Smart Girls Think Twice
- Tuesday, March 11, 2008
Oh, the mortification of a bad choice and, oh, the ongoing effects of compound interest. As negative consequences pile up, it can quickly feel as if you’ll always be trapped in debt to the past. The simple answer seems complex, the hard decision seems impossible, and the temptation to pile on more poor choices becomes almost overwhelming. The only way to resist is to deliberately choose to think twice and carefully weigh the consequences.
To break the cycle before she makes another poor choice, Shannon needs to Stop and examine the situation, Look to identify the issues, Listen for insight from the Lord, and then Look Again as she waits for the Lord to give her châkam. With the choice she makes, either she will prove herself a Smart Girl with an intelligent attitude toward life or she will revert to the old, immature thinking that brought about the consequence with its compound interest in the first place.
What Consequences Might You Be Overlooking?
I recently had dinner with a group of women who could hold master’s degrees from the School of Bad Choices and Miserable Consequences. In the setting of a church fellowship hall, they looked just like any group of friends enjoying a girls’ night out. They bantered, laughed, and talked about clothes, children, and men as girlfriends often do. But these seemingly lighthearted women were newly released from our local corrections facility, otherwise known as a prison.
At one point I asked a question that sobered the conversation: “Knowing what you know now, what would you think twice about next time? What choices would you make differently?”
A hand shot up at the back of the room. “I’d think twice about wanting to experience drugs. I just had to try them, and I ended up on the streets. I became a prostitute. They are so strong, so powerful. Even tonight I want to get high.”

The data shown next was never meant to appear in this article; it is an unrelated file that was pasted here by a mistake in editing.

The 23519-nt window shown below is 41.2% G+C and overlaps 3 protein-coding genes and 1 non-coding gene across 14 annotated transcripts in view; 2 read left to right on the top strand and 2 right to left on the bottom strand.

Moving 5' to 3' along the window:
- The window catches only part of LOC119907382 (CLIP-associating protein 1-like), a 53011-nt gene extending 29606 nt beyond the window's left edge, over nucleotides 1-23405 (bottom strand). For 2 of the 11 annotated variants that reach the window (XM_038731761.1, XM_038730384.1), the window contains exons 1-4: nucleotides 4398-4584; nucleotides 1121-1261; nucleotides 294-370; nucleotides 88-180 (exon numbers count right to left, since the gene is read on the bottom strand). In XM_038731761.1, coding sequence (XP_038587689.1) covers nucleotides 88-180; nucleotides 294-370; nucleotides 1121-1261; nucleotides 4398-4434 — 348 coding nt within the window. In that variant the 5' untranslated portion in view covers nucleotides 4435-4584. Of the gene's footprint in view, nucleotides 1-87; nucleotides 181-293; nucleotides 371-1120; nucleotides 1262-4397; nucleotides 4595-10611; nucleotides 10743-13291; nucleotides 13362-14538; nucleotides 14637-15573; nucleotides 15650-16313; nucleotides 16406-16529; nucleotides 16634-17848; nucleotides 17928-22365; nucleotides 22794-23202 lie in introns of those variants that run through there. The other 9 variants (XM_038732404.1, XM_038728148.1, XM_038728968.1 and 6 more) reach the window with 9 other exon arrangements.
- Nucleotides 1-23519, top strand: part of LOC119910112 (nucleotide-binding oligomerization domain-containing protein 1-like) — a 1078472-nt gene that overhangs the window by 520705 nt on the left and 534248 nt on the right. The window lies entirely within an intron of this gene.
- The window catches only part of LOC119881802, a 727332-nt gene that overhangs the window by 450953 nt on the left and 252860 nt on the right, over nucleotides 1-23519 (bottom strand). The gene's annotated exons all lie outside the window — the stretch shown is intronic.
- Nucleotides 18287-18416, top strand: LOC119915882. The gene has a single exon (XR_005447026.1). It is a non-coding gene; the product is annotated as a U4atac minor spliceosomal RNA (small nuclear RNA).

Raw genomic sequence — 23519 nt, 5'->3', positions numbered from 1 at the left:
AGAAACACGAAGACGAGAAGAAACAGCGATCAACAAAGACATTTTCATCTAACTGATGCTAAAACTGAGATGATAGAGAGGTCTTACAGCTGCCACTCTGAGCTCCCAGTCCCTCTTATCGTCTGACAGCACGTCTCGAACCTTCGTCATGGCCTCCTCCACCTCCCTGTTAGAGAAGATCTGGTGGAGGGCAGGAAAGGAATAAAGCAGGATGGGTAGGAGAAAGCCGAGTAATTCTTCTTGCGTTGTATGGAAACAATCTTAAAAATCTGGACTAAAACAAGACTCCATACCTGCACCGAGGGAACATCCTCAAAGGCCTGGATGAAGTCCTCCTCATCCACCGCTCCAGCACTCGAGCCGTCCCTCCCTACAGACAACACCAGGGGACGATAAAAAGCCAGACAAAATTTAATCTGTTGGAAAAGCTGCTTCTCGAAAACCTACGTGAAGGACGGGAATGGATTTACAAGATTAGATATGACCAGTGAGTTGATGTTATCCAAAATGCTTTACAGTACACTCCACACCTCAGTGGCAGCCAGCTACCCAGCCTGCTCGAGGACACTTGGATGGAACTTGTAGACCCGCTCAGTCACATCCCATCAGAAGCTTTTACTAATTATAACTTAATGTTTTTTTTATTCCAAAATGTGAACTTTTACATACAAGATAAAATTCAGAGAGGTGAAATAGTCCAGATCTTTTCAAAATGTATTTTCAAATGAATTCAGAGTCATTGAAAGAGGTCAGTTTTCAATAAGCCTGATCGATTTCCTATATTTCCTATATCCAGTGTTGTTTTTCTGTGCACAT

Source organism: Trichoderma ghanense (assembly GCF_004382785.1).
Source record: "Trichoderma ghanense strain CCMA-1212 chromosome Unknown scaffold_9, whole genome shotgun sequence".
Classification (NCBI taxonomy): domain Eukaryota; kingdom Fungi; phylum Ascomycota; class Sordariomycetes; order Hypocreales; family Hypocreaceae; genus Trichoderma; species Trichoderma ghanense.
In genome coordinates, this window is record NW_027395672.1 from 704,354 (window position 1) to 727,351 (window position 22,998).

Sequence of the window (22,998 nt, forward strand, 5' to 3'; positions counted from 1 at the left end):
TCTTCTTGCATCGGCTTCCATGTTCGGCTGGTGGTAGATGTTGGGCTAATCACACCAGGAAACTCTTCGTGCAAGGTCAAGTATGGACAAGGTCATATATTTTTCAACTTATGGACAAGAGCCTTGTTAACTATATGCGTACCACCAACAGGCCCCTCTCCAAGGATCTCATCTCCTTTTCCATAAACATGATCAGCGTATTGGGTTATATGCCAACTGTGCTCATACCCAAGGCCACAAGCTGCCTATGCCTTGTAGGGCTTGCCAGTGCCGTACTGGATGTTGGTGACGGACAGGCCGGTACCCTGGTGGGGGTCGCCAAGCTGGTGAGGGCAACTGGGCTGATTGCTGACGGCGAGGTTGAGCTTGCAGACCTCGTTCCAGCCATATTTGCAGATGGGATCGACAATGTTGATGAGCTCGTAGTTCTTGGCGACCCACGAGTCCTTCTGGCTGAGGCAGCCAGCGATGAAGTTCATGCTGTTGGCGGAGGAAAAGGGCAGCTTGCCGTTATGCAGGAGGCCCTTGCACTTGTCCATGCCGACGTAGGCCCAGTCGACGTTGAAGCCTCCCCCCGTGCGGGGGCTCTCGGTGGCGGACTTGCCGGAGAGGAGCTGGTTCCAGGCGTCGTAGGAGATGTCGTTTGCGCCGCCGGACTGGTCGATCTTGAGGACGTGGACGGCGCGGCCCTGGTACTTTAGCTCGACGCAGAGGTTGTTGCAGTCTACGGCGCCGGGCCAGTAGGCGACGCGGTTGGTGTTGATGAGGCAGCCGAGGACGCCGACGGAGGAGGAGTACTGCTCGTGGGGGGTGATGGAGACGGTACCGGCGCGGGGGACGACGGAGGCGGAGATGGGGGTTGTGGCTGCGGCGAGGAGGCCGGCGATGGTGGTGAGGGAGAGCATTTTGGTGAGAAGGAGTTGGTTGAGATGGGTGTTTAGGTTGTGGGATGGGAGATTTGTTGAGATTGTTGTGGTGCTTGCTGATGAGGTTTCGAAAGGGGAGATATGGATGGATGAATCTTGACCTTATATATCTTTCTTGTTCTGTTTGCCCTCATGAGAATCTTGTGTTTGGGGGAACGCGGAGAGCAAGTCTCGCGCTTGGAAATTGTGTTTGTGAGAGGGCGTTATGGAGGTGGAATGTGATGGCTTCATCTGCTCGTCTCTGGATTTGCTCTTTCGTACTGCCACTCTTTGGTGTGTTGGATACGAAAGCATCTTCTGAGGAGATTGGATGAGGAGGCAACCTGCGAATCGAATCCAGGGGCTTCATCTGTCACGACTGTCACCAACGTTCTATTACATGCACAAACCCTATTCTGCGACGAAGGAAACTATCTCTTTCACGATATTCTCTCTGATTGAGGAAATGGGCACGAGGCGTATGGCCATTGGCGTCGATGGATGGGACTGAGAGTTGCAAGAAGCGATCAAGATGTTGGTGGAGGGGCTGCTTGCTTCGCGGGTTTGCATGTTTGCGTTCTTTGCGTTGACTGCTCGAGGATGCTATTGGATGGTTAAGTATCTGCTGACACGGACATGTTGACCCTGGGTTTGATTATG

Another hand went up. “I thought I had to be independent so early. I chose to leave home, to be on my own.”
And another hand. “I chose sex at an early age. I never thought of the consequences. It was just what I wanted to do!”
The next woman acknowledged, “I never thought the things I was doing would have an effect on my children. Now I know I hurt them with my choices. But I never gave it a second thought until I went to prison and I saw their pain.”
The hands just kept coming. “I should have thought about who I was hanging out with.”
“I thought I could handle everything myself.”
“I should have thought twice about the financial commitments I made.”
“I should have thought about how to deal with temptation. I didn’t think I could say no.”
The lives of these women perfectly illustrate the maxim that “sin will take you farther than you ever intended to stray, cost you more than you ever intended to pay, and keep you longer than you ever intended to stay.”3 Each one had paid dearly for her failure to think twice by enduring the harsh consequences of her choices. But, of course, you don’t have to end up in prison to experience the devastating penalties of compound interest on poor choices.
- More than fifty percent of the marriages in this country reportedly end in divorce.4 Could thinking twice have helped some of those women avoid the pain of such a division—or led them to avoid a painful marriage to begin with?
- Countless children are vulnerable because someone hasn’t thought twice about the danger of an overly interested neighbor, relative, or teacher. What devastating consequences could be headed off by someone asking, “What’s going on?” or “Is this an appropriate interaction?”
- Many friendships have ended in disappointment because too much was shared too soon. A second thought before “telling all” would have spared some women the hurt of realizing that certain things should be kept private.
- The Internet has made it all too easy to strike up inappropriate relationships with the opposite sex, and women quickly find themselves snared by the tentacles of an emotional affair—and sometimes more. Consider the heartache that could be avoided by thinking twice about the potentially disastrous effects of cyberflirting.
It’s never too late to turn around your thinking. But keep in mind that, like a rusty bolt, the longer you stay locked in position, the greater the effort required to slide toward healthier choices and the positive consequences they bring. The second look can give you a clearer perspective of how things are rather than how you wish they were. Even if you don’t like what you see, looking again gives you an opportunity to make a good choice.
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